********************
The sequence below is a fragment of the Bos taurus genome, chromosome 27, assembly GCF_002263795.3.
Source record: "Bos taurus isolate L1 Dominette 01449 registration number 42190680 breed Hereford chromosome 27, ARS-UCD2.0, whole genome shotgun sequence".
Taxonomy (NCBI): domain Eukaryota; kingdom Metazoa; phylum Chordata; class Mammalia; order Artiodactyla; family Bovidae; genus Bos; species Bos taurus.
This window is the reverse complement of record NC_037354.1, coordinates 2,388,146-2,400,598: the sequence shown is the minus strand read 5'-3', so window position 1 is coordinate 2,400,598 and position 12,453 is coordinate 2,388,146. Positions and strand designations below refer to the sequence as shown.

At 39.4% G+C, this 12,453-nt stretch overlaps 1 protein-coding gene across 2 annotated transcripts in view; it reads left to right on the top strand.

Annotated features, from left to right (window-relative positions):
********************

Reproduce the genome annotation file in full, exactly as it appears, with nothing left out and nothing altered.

The sequence below is a fragment of the Bos taurus genome, chromosome 27, assembly GCF_002263795.3.
Source record: "Bos taurus isolate L1 Dominette 01449 registration number 42190680 breed Hereford chromosome 27, ARS-UCD2.0, whole genome shotgun sequence".
Taxonomy (NCBI): domain Eukaryota; kingdom Metazoa; phylum Chordata; class Mammalia; order Artiodactyla; family Bovidae; genus Bos; species Bos taurus.
This window is the reverse complement of record NC_037354.1, coordinates 2,388,146-2,400,598: the sequence shown is the minus strand read 5'-3', so window position 1 is coordinate 2,400,598 and position 12,453 is coordinate 2,388,146. Positions and strand designations below refer to the sequence as shown.

At 39.4% G+C, this 12,453-nt stretch overlaps 1 protein-coding gene across 2 annotated transcripts in view; it reads left to right on the top strand.

Annotated features, from left to right (window-relative positions):